(private) version as the running system.  The existing "-R"
    option on zoneadm also has this issue.  For this reason, the
    new option should remain (contracted) private at this point.

    In the future, though, administrative control over inactive boot
    environments seems like a highly desirable and useful feature.
    Having this feature (or something like it) become stable enough
    for general customer use should be a goal.

  set -f zonepath=<path>

    This new flag (-f) allows lucopy to change the path of a zone
    after performing the copy operation.  Unlike the regular "set
    zonepath" operation, it does not check the zone state; it "forces"
    the operation.  Unlike the existing "zoneadm move" command, the
    actual data are not moved or copied, just the path recorded in the
    database is changed.

    This should be a private feature as it relies on actions (copying
    zone data) that can't necessarily be supported in this manner.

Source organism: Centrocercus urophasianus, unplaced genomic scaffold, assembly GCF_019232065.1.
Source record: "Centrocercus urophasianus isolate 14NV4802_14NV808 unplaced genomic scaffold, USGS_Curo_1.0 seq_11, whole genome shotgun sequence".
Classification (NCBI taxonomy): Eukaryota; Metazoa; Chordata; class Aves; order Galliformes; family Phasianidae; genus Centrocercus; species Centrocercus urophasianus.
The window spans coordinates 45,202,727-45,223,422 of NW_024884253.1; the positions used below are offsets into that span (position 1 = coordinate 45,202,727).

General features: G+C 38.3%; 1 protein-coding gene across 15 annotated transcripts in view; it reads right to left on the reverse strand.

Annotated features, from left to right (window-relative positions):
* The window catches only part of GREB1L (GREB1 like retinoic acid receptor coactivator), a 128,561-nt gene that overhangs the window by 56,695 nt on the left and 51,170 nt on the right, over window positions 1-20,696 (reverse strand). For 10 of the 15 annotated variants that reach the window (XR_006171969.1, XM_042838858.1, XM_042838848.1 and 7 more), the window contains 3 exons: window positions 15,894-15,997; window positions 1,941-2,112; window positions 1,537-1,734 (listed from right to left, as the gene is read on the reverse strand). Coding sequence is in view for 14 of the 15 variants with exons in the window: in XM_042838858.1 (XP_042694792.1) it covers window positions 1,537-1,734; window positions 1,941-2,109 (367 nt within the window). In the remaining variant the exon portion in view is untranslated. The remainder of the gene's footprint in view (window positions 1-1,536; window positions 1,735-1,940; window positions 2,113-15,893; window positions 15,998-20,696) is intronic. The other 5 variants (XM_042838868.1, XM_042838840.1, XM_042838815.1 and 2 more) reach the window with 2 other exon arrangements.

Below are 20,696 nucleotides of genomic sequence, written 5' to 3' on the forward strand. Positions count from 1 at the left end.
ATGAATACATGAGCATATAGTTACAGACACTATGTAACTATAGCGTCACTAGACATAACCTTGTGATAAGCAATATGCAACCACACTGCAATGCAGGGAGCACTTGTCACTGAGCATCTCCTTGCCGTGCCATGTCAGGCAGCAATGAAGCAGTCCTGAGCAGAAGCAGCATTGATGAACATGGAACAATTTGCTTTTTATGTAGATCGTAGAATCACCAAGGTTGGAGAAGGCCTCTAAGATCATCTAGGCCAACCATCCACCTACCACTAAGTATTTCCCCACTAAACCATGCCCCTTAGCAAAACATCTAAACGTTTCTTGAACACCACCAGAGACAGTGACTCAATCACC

The documented way to change a zone path is via the "zoneadm move"

    This is used only in the case zones that exist on shared file
    systems.  Zones on unshared file systems do not change in path
    during LU operations.  Thus, it will be limited to just the "-R"
    case and won't allow the path on the running system to be altered.

    It is expected that when ZFS is integrated into Install, Zones
    using ZFS will have substantially different features (using
    snapshot/clone operations) and will thus be able to avoid path

Features In Zoneadm

  zoneadm [-R path] -z zone state incomplete

    This allows lucopy to mark damaged zones (those that cannot be
    replicated properly) as 'incomplete'.  It's probably a useful